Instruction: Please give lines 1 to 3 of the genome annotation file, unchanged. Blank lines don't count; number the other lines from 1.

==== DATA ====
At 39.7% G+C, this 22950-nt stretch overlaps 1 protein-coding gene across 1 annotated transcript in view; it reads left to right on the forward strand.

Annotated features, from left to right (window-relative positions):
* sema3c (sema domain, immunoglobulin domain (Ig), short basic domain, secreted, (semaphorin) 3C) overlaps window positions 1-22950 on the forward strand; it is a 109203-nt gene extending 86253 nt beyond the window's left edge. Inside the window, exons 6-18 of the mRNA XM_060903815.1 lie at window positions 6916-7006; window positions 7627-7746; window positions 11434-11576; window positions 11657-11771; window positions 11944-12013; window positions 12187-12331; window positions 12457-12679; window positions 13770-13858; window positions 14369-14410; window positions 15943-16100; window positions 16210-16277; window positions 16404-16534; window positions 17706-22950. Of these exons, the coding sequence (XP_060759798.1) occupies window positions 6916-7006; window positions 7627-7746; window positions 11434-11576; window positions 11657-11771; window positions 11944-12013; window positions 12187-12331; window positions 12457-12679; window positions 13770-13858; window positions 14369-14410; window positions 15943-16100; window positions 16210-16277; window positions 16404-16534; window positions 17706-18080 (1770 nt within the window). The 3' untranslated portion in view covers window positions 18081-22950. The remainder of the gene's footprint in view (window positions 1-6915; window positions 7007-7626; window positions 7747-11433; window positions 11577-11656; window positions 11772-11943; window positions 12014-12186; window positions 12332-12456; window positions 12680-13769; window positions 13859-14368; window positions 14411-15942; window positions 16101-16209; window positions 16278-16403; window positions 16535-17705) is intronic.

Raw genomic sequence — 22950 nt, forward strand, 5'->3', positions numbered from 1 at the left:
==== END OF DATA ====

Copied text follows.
At 39.7% G+C, this 22950-nt stretch overlaps 1 protein-coding gene across 1 annotated transcript in view; it reads left to right on the forward strand.

Annotated features, from left to right (window-relative positions):
* sema3c (sema domain, immunoglobulin domain (Ig), short basic domain, secreted, (semaphorin) 3C) overlaps window positions 1-22950 on the forward strand; it is a 109203-nt gene extending 86253 nt beyond the window's left edge. Inside the window, exons 6-18 of the mRNA XM_060903815.1 lie at window positions 6916-7006; window positions 7627-7746; window positions 11434-11576; window positions 11657-11771; window positions 11944-12013; window positions 12187-12331; window positions 12457-12679; window positions 13770-13858; window positions 14369-14410; window positions 15943-16100; window positions 16210-16277; window positions 16404-16534; window positions 17706-22950. Of these exons, the coding sequence (XP_060759798.1) occupies window positions 6916-7006; window positions 7627-7746; window positions 11434-11576; window positions 11657-11771; window positions 11944-12013; window positions 12187-12331; window positions 12457-12679; window positions 13770-13858; window positions 14369-14410; window positions 15943-16100; window positions 16210-16277; window positions 16404-16534; window positions 17706-18080 (1770 nt within the window). The 3' untranslated portion in view covers window positions 18081-22950. The remainder of the gene's footprint in view (window positions 1-6915; window positions 7007-7626; window positions 7747-11433; window positions 11577-11656; window positions 11772-11943; window positions 12014-12186; window positions 12332-12456; window positions 12680-13769; window positions 13859-14368; window positions 14411-15942; window positions 16101-16209; window positions 16278-16403; window positions 16535-17705) is intronic.